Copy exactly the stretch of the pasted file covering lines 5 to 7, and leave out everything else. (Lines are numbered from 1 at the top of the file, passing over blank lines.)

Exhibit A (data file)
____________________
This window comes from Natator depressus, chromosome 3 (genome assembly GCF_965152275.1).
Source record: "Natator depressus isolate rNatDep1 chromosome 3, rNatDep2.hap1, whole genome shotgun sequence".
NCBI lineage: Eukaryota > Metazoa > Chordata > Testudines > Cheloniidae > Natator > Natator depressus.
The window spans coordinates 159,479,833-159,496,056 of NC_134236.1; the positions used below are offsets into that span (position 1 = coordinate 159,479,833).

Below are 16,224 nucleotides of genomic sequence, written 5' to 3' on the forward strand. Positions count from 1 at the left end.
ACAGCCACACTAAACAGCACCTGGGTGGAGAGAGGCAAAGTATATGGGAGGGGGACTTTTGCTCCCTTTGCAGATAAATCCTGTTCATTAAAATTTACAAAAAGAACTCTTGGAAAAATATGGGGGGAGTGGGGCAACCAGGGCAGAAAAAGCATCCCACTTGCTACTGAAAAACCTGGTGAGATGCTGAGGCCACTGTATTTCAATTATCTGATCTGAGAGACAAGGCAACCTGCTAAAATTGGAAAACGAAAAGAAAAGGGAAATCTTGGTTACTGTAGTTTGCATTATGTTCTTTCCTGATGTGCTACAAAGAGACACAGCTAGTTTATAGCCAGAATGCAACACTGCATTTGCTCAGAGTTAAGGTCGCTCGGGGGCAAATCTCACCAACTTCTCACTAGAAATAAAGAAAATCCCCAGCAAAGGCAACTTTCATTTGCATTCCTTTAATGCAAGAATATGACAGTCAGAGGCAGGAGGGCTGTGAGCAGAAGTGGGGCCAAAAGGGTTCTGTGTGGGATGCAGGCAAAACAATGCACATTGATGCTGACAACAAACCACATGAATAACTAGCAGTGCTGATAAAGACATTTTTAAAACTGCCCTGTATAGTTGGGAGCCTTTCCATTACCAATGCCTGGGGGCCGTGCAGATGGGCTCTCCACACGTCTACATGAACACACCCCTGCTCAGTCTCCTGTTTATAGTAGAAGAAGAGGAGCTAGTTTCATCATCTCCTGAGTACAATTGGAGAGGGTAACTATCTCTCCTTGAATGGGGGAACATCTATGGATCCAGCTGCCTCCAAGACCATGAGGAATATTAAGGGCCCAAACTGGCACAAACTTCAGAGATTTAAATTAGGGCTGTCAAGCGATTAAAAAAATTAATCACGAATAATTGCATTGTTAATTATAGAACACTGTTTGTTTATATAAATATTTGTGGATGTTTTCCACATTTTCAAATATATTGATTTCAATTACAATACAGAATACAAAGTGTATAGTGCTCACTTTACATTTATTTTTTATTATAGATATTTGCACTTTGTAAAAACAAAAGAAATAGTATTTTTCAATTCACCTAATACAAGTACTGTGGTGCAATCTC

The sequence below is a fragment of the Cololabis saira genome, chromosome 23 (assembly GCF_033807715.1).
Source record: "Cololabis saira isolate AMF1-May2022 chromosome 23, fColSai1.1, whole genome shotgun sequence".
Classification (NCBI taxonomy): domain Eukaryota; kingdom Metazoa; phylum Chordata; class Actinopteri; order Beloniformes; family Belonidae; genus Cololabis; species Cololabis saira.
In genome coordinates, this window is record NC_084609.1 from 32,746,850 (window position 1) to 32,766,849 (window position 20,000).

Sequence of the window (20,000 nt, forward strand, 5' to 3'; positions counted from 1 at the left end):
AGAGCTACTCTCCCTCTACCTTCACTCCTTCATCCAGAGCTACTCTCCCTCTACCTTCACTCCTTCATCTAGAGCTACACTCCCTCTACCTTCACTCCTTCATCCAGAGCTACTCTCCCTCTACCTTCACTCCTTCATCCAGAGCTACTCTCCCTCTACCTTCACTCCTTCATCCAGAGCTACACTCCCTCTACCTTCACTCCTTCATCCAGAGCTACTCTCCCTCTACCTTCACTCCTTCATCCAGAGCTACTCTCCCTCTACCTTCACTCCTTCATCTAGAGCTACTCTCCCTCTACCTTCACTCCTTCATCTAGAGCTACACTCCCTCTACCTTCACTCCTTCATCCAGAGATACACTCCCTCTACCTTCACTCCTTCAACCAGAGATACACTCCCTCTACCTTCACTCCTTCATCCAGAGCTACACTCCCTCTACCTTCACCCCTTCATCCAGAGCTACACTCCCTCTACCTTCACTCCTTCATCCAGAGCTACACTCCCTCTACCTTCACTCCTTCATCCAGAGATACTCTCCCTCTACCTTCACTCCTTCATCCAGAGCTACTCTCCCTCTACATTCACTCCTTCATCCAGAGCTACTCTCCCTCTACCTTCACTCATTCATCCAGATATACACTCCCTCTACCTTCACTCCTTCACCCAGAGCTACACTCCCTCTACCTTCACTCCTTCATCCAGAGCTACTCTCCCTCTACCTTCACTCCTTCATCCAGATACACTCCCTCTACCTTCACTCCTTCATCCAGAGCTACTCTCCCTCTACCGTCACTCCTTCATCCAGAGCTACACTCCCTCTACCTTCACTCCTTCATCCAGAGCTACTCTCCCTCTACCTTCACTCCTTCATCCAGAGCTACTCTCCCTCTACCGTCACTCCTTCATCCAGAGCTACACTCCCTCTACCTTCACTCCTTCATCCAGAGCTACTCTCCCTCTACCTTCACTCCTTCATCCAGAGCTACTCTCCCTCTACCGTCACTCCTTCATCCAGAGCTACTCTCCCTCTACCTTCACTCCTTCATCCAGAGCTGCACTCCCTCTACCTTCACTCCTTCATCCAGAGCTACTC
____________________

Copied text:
Below are 16,224 nucleotides of genomic sequence, written 5' to 3' on the forward strand. Positions count from 1 at the left end.
ACAGCCACACTAAACAGCACCTGGGTGGAGAGAGGCAAAGTATATGGGAGGGGGACTTTTGCTCCCTTTGCAGATAAATCCTGTTCATTAAAATTTACAAAAAGAACTCTTGGAAAAATATGGGGGGAGTGGGGCAACCAGGGCAGAAAAAGCATCCCACTTGCTACTGAAAAACCTGGTGAGATGCTGAGGCCACTGTATTTCAATTATCTGATCTGAGAGACAAGGCAACCTGCTAAAATTGGAAAACGAAAAGAAAAGGGAAATCTTGGTTACTGTAGTTTGCATTATGTTCTTTCCTGATGTGCTACAAAGAGACACAGCTAGTTTATAGCCAGAATGCAACACTGCATTTGCTCAGAGTTAAGGTCGCTCGGGGGCAAATCTCACCAACTTCTCACTAGAAATAAAGAAAATCCCCAGCAAAGGCAACTTTCATTTGCATTCCTTTAATGCAAGAATATGACAGTCAGAGGCAGGAGGGCTGTGAGCAGAAGTGGGGCCAAAAGGGTTCTGTGTGGGATGCAGGCAAAACAATGCACATTGATGCTGACAACAAACCACATGAATAACTAGCAGTGCTGATAAAGACATTTTTAAAACTGCCCTGTATAGTTGGGAGCCTTTCCATTACCAATGCCTGGGGGCCGTGCAGATGGGCTCTCCACACGTCTACATGAACACACCCCTGCTCAGTCTCCTGTTTATAGTAGAAGAAGAGGAGCTAGTTTCATCATCTCCTGAGTACAATTGGAGAGGGTAACTATCTCTCCTTGAATGGGGGAACATCTATGGATCCAGCTGCCTCCAAGACCATGAGGAATATTAAGGGCCCAAACTGGCACAAACTTCAGAGATTTAAATTAGGGCTGTCAAGCGATTAAAAAAATTAATCACGAATAATTGCATTGTTAATTATAGAACACTGTTTGTTTATATAAATATTTGTGGATGTTTTCCACATTTTCAAATATATTGATTTCAATTACAATACAGAATACAAAGTGTATAGTGCTCACTTTACATTTATTTTTTATTATAGATATTTGCACTTTGTAAAAACAAAAGAAATAGTATTTTTCAATTCACCTAATACAAGTACTGTGGTGCAATCTC

The sequence below is a fragment of the Cololabis saira genome, chromosome 23 (assembly GCF_033807715.1).